REDSTONE ARSENAL, Ala., 30 April 2013. The U.S. Army, serving in the role of system integrator for the Cockpit and Sensor Upgrade Program (CASUP), achieved the first flight of the OH-58F Kiowa Warrior helicopter with upgraded avionics.
The OH-58F KW first flight marks the first time in Army aviation that the Army, rather than an industry manufacturer, has assumed the role of system integrator overseeing development, integration, and production.
CASUP brings the first KW helicopter designation change since 1990, as well as updates 1980’s equipment with the most current technology available, says a representative. The CASUP platform is intended to meet the Army’s armed scout requirement through fiscal year 2025.
“The OH-58 Kiowa Warrior is a phenomenal aircraft and continues to prove itself as an indispensible armed scout asset for our ground commanders,” says Maj. Gen. William “Tim” Crosby, Program Executive Officer for Army Aviation. The avionics upgrades provide soldiers with “the current capabilities they need to win in the battlefield,” he says.
With the Army as system integrator, the government will own many of the data rights necessary to foster full and open competition for production. “This approach to development, integration, and production keeps the government and contracted engineer developers working directly with military and government program management, allowing significant cost savings for the American taxpayers,” according to a spokesperson. “By the Army taking on the role as system integrator, the Army saves more than $37 million during the research, development, and test and evaluation phase, and more than $551 million during the procurement/production phase.”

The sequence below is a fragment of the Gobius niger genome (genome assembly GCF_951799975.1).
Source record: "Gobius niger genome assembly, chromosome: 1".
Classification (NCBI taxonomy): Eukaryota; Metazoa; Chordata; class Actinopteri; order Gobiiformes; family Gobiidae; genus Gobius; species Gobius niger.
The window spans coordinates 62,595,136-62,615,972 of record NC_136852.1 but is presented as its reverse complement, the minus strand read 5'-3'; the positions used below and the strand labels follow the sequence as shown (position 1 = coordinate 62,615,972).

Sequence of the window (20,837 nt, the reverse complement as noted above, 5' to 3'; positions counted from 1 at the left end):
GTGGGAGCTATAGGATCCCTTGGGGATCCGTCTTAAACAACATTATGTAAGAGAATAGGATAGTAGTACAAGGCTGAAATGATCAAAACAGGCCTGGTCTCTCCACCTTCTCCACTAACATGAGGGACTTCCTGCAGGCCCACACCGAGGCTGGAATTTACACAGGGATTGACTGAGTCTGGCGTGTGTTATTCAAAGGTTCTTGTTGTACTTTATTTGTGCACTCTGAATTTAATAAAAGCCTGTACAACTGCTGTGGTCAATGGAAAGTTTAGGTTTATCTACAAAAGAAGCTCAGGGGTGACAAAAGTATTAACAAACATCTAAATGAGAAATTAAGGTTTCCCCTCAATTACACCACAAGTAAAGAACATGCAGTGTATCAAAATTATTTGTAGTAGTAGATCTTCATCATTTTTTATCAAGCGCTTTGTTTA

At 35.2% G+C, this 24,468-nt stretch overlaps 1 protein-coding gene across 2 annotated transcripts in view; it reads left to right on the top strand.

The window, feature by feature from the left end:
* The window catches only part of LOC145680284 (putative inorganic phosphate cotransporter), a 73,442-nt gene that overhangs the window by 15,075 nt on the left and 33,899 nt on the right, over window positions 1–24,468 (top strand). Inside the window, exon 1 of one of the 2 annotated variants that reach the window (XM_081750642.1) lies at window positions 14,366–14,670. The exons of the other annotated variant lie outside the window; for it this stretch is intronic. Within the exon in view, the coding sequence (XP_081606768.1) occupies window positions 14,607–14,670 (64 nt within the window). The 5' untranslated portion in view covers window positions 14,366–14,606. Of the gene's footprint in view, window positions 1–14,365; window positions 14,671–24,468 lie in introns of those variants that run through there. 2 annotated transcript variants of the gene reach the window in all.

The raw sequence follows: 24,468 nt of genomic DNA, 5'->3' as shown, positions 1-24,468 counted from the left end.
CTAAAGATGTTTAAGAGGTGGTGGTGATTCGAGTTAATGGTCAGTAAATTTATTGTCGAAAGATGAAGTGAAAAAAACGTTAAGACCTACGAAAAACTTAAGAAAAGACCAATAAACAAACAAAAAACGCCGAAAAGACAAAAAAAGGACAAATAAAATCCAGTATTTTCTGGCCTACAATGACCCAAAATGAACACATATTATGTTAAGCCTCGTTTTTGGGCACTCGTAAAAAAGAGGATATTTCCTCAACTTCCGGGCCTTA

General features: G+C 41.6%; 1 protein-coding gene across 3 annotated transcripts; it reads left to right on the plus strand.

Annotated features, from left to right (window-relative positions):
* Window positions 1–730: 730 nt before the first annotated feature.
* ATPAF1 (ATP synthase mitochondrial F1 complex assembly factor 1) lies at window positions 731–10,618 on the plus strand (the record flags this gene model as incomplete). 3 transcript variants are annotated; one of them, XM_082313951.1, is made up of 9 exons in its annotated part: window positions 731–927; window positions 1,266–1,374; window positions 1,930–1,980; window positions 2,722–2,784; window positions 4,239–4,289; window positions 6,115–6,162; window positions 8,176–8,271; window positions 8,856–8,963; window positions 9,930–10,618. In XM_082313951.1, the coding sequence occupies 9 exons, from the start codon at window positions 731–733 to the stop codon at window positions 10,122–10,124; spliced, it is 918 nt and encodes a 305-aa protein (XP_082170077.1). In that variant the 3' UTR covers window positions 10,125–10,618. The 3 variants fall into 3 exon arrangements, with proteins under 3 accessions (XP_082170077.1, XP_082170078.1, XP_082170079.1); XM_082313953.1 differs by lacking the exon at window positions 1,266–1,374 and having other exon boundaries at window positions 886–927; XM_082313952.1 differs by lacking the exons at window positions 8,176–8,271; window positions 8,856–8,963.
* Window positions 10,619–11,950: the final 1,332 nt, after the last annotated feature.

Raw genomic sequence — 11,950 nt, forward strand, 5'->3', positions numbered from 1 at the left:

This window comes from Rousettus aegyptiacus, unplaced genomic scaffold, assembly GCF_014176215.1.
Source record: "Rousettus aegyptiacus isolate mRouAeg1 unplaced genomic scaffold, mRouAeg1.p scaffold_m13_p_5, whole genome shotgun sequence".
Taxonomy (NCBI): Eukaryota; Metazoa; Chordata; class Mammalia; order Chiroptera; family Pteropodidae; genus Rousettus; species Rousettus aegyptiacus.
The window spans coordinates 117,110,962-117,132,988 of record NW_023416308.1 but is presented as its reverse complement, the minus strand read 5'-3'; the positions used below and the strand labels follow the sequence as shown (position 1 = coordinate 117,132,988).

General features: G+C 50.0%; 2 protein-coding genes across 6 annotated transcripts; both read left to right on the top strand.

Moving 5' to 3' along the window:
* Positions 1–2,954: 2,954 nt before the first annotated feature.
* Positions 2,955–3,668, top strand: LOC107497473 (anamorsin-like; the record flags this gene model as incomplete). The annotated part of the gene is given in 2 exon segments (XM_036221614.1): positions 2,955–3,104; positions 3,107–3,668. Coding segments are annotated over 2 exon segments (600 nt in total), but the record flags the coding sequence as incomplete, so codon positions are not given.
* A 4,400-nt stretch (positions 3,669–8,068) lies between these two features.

“Controlling the design allows us to rapidly field mature technologies to support the Soldiers who depend on the Kiowa Warrior,” explains Col. Robert Grigsby, Armed Scout Helicopter Project Manager.
The F-model Kiowa Warrior capitalizes on non-developmental items and systems fielded on other aviation platforms. Among those items and systems are the advanced nose-mounted sensor, improved cockpit control hardware and software for enhanced situational awareness, three full-color multifunction displays, a dual-redundant digital engine controller for enhanced engine safety, digital inter-cockpit communications, digital HELLFIRE future upgrades, Aircraft Survivability Equipment (ASE) upgrades, and a redesigned aircraft wiring harness.
CASUP Product Manager Lt. Col. Mathew Hannah describes: “We have also worked closely with Bell Helicopter, the OH-58D KW Original Equipment Manufacturer (OEM), to design and develop the structural modifications on the aircraft. The result of these combined efforts with our OEM and our defense industry partners, we have realized an approximate 160 pound weight reduction to the basic aircraft weight.”
“Ultimately, KW pilots and crew members will be able to perform their mission more effectively, more efficiently, and more safely,” adds Col. John Lynch, Training and Doctrine Capability Manager for the Reconnaissance Attack fleet. “The improvements in sensor performance provide the ability to detect, mark, and engage targets from greater standoff ranges, protecting the crew and aircraft while performing the mission of supporting ground troops.”
The OH-58 KW has flown continuously for 25 years and may be required to fly for another 20 years.